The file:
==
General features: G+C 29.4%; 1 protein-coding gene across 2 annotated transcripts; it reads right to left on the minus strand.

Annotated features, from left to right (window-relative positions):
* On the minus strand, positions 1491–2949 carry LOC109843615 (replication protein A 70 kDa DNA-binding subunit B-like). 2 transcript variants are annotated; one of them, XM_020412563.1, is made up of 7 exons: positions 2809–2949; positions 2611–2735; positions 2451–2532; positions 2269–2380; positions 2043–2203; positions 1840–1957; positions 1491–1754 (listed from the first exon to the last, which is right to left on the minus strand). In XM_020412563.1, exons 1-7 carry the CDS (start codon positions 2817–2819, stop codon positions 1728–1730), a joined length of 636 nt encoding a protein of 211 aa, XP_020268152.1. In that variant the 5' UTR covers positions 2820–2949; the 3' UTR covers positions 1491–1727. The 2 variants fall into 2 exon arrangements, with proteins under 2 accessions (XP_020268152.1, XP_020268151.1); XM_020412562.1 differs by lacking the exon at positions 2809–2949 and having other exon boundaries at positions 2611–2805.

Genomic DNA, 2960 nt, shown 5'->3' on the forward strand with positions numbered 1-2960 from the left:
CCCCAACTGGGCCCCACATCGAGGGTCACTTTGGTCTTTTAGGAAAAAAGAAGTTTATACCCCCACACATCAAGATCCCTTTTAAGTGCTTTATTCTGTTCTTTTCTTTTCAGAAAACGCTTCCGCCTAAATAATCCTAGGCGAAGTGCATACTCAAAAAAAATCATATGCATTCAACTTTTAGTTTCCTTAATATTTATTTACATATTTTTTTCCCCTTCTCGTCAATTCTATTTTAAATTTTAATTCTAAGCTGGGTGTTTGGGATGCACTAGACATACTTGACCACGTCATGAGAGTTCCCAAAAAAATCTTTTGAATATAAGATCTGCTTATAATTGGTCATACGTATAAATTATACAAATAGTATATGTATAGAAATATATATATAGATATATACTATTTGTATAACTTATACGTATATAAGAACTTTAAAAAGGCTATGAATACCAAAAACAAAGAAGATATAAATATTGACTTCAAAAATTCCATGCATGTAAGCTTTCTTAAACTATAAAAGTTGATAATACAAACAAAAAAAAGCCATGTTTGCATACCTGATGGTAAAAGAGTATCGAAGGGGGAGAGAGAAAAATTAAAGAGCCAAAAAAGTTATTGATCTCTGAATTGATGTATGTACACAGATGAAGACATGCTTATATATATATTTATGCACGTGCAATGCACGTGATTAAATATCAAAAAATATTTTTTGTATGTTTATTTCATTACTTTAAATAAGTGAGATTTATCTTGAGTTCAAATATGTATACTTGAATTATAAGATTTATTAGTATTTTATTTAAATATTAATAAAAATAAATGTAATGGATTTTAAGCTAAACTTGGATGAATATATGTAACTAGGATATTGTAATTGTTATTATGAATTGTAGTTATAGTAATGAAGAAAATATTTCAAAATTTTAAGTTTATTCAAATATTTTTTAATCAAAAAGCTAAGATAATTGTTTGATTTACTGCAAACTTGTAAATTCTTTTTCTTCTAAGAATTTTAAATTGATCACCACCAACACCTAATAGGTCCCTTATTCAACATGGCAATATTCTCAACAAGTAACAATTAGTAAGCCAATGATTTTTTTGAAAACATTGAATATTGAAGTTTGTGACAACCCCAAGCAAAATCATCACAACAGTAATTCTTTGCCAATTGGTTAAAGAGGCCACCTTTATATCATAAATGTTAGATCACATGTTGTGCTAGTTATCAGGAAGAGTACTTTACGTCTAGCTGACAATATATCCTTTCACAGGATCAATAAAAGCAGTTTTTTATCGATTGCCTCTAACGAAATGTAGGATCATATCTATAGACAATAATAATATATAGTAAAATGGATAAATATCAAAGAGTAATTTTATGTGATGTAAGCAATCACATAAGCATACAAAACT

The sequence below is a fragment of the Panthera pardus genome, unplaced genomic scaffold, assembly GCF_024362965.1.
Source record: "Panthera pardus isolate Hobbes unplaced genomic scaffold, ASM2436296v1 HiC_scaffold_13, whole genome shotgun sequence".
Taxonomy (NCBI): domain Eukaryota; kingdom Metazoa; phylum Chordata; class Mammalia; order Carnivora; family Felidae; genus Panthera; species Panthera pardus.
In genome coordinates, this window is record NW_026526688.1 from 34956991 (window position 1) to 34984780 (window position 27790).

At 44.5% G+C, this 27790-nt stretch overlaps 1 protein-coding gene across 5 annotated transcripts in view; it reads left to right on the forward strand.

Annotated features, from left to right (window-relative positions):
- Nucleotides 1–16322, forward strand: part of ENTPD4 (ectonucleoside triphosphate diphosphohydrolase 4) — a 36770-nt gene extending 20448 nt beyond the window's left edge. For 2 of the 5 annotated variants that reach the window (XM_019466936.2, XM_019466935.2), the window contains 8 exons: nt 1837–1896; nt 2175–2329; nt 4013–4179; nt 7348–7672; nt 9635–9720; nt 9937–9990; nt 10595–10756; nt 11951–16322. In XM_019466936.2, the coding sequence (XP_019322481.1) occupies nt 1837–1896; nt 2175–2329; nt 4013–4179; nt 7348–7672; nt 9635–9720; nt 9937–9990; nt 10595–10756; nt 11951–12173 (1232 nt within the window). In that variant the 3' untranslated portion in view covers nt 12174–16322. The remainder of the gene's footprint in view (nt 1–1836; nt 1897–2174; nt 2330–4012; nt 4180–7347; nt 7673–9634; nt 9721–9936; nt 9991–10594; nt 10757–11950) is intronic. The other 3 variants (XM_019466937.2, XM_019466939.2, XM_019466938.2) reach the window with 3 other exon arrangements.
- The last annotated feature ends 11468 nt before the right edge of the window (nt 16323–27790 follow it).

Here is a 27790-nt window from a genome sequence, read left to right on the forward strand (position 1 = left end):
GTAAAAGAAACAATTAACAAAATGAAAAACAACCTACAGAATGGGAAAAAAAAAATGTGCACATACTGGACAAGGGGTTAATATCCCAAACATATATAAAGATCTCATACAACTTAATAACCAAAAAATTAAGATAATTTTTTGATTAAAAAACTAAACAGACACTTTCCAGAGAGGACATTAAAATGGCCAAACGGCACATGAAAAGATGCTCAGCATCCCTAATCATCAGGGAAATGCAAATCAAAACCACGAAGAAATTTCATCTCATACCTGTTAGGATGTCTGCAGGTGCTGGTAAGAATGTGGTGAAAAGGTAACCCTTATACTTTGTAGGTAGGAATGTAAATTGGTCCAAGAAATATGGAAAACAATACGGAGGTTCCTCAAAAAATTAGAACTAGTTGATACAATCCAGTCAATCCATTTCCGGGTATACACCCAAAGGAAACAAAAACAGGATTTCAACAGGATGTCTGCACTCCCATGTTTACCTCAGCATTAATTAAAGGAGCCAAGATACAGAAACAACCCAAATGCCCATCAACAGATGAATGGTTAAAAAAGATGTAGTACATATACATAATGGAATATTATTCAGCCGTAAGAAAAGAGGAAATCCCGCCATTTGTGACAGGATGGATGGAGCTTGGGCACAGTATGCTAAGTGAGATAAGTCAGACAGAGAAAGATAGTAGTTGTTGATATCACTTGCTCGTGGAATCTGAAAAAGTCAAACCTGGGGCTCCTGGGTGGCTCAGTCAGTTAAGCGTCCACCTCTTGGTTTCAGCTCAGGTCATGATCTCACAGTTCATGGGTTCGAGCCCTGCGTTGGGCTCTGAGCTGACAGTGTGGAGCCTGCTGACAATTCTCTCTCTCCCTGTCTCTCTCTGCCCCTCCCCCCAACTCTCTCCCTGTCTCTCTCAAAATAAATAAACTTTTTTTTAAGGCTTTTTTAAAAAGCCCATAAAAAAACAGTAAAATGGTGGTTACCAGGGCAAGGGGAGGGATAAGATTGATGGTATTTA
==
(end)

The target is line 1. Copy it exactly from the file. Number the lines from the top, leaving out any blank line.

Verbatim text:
General features: G+C 29.4%; 1 protein-coding gene across 2 annotated transcripts; it reads right to left on the minus strand.